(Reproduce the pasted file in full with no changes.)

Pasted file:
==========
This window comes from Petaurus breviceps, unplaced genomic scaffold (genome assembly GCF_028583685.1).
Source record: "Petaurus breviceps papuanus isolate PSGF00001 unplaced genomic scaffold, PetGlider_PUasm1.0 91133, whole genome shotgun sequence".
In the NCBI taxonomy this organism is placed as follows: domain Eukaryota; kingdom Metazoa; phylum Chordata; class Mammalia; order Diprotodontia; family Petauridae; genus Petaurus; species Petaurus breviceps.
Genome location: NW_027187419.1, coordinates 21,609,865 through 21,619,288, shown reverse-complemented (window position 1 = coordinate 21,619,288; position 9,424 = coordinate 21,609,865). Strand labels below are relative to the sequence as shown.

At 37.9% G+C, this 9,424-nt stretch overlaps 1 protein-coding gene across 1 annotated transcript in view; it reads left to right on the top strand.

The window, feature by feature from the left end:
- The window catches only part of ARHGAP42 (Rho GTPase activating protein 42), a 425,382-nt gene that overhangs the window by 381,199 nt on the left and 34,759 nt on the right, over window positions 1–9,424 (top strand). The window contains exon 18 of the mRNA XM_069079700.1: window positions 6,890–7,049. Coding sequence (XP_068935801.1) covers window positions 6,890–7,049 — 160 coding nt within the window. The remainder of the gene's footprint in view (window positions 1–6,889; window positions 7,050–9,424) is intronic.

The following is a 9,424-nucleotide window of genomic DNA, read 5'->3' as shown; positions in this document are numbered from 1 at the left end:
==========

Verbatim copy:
This window comes from Petaurus breviceps, unplaced genomic scaffold (genome assembly GCF_028583685.1).
Source record: "Petaurus breviceps papuanus isolate PSGF00001 unplaced genomic scaffold, PetGlider_PUasm1.0 91133, whole genome shotgun sequence".
In the NCBI taxonomy this organism is placed as follows: domain Eukaryota; kingdom Metazoa; phylum Chordata; class Mammalia; order Diprotodontia; family Petauridae; genus Petaurus; species Petaurus breviceps.
Genome location: NW_027187419.1, coordinates 21,609,865 through 21,619,288, shown reverse-complemented (window position 1 = coordinate 21,619,288; position 9,424 = coordinate 21,609,865). Strand labels below are relative to the sequence as shown.

At 37.9% G+C, this 9,424-nt stretch overlaps 1 protein-coding gene across 1 annotated transcript in view; it reads left to right on the top strand.

The window, feature by feature from the left end:
- The window catches only part of ARHGAP42 (Rho GTPase activating protein 42), a 425,382-nt gene that overhangs the window by 381,199 nt on the left and 34,759 nt on the right, over window positions 1–9,424 (top strand). The window contains exon 18 of the mRNA XM_069079700.1: window positions 6,890–7,049. Coding sequence (XP_068935801.1) covers window positions 6,890–7,049 — 160 coding nt within the window. The remainder of the gene's footprint in view (window positions 1–6,889; window positions 7,050–9,424) is intronic.

The following is a 9,424-nucleotide window of genomic DNA, read 5'->3' as shown; positions in this document are numbered from 1 at the left end: